Easing The Pain
Joe Winter maintains Beth El cemetery
with compassion in every season.
| Stacy Gittleman
| Special to the Jewish News
Winter, especially the record-breaking one Detroit just endured, can be isolating and depressing. It is harder still for those observing an anniversary of a loved one’s death to visit their grave in a snow-covered cemetery.
Fittingly so, a man named Joe Winter, caretaker at Beth El Memorial Park in Livonia, eases the sorrow of the mourner bymaking sure that certain graves and the paths leading to them are cleared of snow.
For almost three decades, Winter, 56, has cared for the cemetery and lived in a house just outside the ground Joe Winter where he and his wife, Claudia, raised their four children.
Trained as a horticulturist, Winter always enjoyed working outside and saw his occupation as a peaceful one. He started out as a groundskeeper at Gethsemane Cemetery in Detroit and then became superintendent of the Beth El Memorial Park in 1985.
Growing up, his children never thought the location of their house was odd.
“They always just considered it as one quiet backyard. I’d let them ride their bikes
on the paths after the gates had closed for the day,” he said.
As superintendent of the cemetery, Winter’s responsibilities include keeping in daily contact with local rabbis and funeral directors to schedule burials. He also is the cemetery’s main record keeper.
The cemetery is open every day from morning until 5 p.m., except Saturday. If a mourner needs to linger a bit after 5 p.m., he says he does not mind keeping the cemetery gates open a bit longer.
As the weather warms, Winter and his staff keep the lawns mowed and the bushes trimmed. He provides a supply of American
flags come Memorial Day weekend and makes sure they stay up on each grave until Flag Day on June 14.
“Of all the mourners, the toughest ones to see when they come here are the parents of
young children,” Winter said. He recalled a woman who lost a young son and visited the
grave nearly every day for eight years.
“Joe Winter deals with human beings during the most vulnerable moments of their
lives,” said Rabbi Daniel Syme of Temple Beth El of Bloomfield Hills. Syme, who has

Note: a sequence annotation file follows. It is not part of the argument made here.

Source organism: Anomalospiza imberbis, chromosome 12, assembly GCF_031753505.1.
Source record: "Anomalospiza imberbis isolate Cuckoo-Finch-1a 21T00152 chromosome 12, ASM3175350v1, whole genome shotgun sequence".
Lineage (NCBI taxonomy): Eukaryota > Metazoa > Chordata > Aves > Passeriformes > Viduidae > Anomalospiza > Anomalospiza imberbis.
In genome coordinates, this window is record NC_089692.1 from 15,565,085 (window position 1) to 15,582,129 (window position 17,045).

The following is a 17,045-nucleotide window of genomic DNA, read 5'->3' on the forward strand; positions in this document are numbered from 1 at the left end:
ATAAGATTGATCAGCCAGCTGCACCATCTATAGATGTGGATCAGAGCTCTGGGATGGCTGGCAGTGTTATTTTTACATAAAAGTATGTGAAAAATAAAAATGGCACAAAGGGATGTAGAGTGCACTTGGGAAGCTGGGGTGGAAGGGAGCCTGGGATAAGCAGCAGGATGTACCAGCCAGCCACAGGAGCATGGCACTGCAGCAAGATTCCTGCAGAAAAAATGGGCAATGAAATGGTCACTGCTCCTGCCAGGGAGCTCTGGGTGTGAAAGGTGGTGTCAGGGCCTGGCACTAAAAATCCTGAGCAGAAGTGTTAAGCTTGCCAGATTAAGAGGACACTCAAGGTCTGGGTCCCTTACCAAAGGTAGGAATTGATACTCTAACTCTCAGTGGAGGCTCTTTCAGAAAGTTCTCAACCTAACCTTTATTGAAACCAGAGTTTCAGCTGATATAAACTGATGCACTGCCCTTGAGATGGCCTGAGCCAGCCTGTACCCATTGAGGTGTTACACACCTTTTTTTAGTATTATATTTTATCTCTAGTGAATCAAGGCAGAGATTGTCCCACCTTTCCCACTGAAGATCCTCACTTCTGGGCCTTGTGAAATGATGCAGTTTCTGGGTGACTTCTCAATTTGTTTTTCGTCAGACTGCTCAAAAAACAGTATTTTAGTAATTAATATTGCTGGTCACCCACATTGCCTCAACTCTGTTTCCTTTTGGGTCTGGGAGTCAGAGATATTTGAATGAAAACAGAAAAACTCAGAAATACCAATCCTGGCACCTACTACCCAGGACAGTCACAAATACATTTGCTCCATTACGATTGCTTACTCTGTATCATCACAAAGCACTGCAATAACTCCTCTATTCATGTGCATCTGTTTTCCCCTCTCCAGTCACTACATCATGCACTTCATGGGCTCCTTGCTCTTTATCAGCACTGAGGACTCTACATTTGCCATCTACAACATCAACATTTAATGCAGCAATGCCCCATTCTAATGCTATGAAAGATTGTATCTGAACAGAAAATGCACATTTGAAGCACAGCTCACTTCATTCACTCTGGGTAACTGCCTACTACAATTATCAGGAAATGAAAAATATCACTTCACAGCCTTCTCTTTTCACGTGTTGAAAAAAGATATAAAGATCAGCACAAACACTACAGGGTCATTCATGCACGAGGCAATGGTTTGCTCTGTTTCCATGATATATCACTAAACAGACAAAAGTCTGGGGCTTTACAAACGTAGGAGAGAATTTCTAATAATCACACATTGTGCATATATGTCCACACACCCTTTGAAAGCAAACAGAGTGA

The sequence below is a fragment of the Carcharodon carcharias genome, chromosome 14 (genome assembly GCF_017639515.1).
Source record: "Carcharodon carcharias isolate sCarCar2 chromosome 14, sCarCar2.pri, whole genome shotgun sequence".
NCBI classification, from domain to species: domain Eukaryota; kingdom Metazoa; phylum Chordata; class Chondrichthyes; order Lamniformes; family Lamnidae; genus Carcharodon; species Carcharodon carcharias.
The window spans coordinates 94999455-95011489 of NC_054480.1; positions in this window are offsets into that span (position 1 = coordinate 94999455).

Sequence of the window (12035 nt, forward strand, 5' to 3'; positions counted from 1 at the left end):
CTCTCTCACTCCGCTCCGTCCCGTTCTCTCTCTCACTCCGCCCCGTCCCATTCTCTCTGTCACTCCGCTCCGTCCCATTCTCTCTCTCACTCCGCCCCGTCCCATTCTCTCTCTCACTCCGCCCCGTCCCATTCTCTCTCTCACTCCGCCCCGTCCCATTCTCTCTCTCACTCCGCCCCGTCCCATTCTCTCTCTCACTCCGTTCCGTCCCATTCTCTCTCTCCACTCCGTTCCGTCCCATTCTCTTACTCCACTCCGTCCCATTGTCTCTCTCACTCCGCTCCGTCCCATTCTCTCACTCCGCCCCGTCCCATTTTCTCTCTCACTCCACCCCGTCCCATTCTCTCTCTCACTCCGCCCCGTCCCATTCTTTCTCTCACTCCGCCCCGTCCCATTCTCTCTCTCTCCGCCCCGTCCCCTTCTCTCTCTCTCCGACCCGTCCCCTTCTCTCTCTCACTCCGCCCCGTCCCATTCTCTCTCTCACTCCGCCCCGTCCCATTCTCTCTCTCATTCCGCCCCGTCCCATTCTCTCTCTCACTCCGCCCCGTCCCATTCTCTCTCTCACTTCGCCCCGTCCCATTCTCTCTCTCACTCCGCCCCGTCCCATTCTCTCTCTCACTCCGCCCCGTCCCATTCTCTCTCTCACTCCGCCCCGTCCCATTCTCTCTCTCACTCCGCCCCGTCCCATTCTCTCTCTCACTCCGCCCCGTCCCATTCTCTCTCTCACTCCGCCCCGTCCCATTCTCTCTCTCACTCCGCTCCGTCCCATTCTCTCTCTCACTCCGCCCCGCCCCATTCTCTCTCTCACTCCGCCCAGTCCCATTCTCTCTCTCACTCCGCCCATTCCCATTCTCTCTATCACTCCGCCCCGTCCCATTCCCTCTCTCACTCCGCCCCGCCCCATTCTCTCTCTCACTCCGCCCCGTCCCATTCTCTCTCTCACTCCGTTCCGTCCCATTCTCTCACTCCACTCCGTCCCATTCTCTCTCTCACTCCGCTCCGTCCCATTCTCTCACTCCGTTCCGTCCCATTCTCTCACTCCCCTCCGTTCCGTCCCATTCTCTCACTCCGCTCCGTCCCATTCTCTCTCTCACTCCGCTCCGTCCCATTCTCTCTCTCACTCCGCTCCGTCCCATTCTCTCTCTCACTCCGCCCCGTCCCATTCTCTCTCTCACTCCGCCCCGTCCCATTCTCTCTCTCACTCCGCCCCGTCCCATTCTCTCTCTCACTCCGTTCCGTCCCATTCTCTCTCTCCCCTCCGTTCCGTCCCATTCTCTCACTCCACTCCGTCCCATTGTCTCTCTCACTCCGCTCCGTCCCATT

worked with Winter for 17 years, said overseeing a cemetery is a job that not many can
“He supports all who come to the cemetery at a time when they are looking for
kindness, when their own inner coping resources are not there,” Syme said.
One such person Winter has comforted in his work is Julie Unatin of Huntington
On Valentine’s Day, Feb. 14, 2000, Unatin gave birth to a son, Ryan. Five days later,
baby Ryan died. What should have been the happiest of days for her, husband, Brian,
and their two daughters turned out to be the worst.
In March of that same year, Unatin, a teacher consultant for the blind for the
Oakland Intermediate School District, learned that another co-worker, Kate
Salathiel, also had lost a child. The deaths of their children have created a special bond between the two women.
Each winter, they support each other as they visit their children’s gravesites in different
cemeteries — not on the anniversary of their death, but on the day they were born.
Expecting her arrival at Beth El Memorial Park, Winter clears a path to Ryan’s grave
in advance of her visit. Winter also makes sure that any snow is brushed away from the
“Every year I know what I will find,” Unatin said. “A beautiful stone that has been
dusted and cleared; sprinkled with 14 years’ worth of small tokens. Without even being
asked, Joe makes my unbearable Valentine’s Day a bit more bearable.”
A note came home in my son’s backpack to state that today, this Friday, the school would be celebrating “International Heritage Day.” Third through fifth grade in my town is a time when students study the cultures of many countries. My child this year studied the cultures of Egypt, Japan, Australia. In successive years they will study about China and ancient civilizations from Greece to Rome to the Inca and Mayan Indians in social studies.
As a culmination and celebration of all this international study, third graders in my son’s school were asked to wear a hat that represents the culture of their immigrant ancestry.
Like most self-respecting Ashkenazi Jews, my family has roots in Russia and Poland. And, if you want to find some real exotic roots in my family, I believe my paternal grandmother was from Vienna, Austria.